The First Fight

on January 31, 2007 in Leadership

We all like to brag about the great things that Boy Scouting can provide our boys and young men. I firmly believe that it is one of the best organizations in which a boy can be a member. However, it is not always and easy time for an adult leader.

Like any other club or organization, people do not always agree on things. Conflicts can arise. Shouting matches occur. And once in a while, there may even be a fight. As adult leaders in Scouting, we need to be referees, stop the arguments before they go too far, and in extreme cases, break up a fight.

I will never forget the first time I had to break up a physical conflict between two Scouts. It was in the early eighties. I was a twenty year old assistant scoutmaster at the time. Two older boys started argueing aboout something during a troop meeting held at a local school gym. It soon escaladed into more then shouting.

As their arms began to swing, I went into action. Before I realized what I was doing, I had grabbed both boys by the front of their shirts and was holding them up against the wall. I held them for a few moments until they cooled off. I looked up at them and told them to to stop it. Then I let them go.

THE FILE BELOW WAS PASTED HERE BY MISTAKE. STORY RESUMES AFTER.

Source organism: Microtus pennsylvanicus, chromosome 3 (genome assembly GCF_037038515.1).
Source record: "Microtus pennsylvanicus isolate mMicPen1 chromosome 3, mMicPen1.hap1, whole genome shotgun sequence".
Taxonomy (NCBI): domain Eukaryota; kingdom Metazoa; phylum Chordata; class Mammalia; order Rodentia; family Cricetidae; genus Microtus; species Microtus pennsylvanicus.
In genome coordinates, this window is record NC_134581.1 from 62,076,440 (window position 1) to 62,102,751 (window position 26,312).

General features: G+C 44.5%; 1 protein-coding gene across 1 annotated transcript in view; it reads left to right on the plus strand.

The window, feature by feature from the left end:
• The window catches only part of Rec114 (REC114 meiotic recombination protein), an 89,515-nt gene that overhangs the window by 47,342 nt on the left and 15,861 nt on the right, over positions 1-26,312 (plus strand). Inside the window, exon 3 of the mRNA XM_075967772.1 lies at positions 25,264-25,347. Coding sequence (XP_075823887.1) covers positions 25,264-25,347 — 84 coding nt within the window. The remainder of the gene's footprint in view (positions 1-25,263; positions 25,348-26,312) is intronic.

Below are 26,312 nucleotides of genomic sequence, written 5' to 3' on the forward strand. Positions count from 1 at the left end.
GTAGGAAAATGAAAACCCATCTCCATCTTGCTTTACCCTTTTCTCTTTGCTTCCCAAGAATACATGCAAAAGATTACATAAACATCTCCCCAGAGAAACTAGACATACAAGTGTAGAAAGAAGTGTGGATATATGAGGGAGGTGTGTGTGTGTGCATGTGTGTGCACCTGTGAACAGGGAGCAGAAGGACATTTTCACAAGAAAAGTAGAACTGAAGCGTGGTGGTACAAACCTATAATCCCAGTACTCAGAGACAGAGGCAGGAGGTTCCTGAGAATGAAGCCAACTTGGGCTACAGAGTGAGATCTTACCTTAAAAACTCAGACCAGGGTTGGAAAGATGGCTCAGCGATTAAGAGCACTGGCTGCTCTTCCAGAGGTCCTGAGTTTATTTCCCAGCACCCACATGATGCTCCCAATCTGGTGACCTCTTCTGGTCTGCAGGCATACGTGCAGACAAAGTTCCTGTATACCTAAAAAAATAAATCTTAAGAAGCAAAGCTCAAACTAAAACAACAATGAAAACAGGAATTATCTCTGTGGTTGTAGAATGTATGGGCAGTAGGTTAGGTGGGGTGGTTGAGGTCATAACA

Oh yeah, you read that correctly. I looked up at them. Both of them were taller then me. I think either one of them could have taken me down if he would have wanted to. I just acted, without thinking about my own safety, you might say. They needed to be stopped, so I stopped them.

I think I surprised the boys more then I scared them. I know I surprised myself. But no one was hurt and the conflict was now over. As we went back to our troop meeting, we keep a close eye on those two boys.

There have been several conflicts during the last 26 years. Luckily, they have been few and far between. And they never became something more then we could handle.

One of the best things we can do as adult leaders is to teach the boys how to handle disagreements and how to solve conflicts. The best way we can do this is by being a good example for the Scouts to follow. After all, how can we expect the boys to listen to us if we cannot control ourselves?

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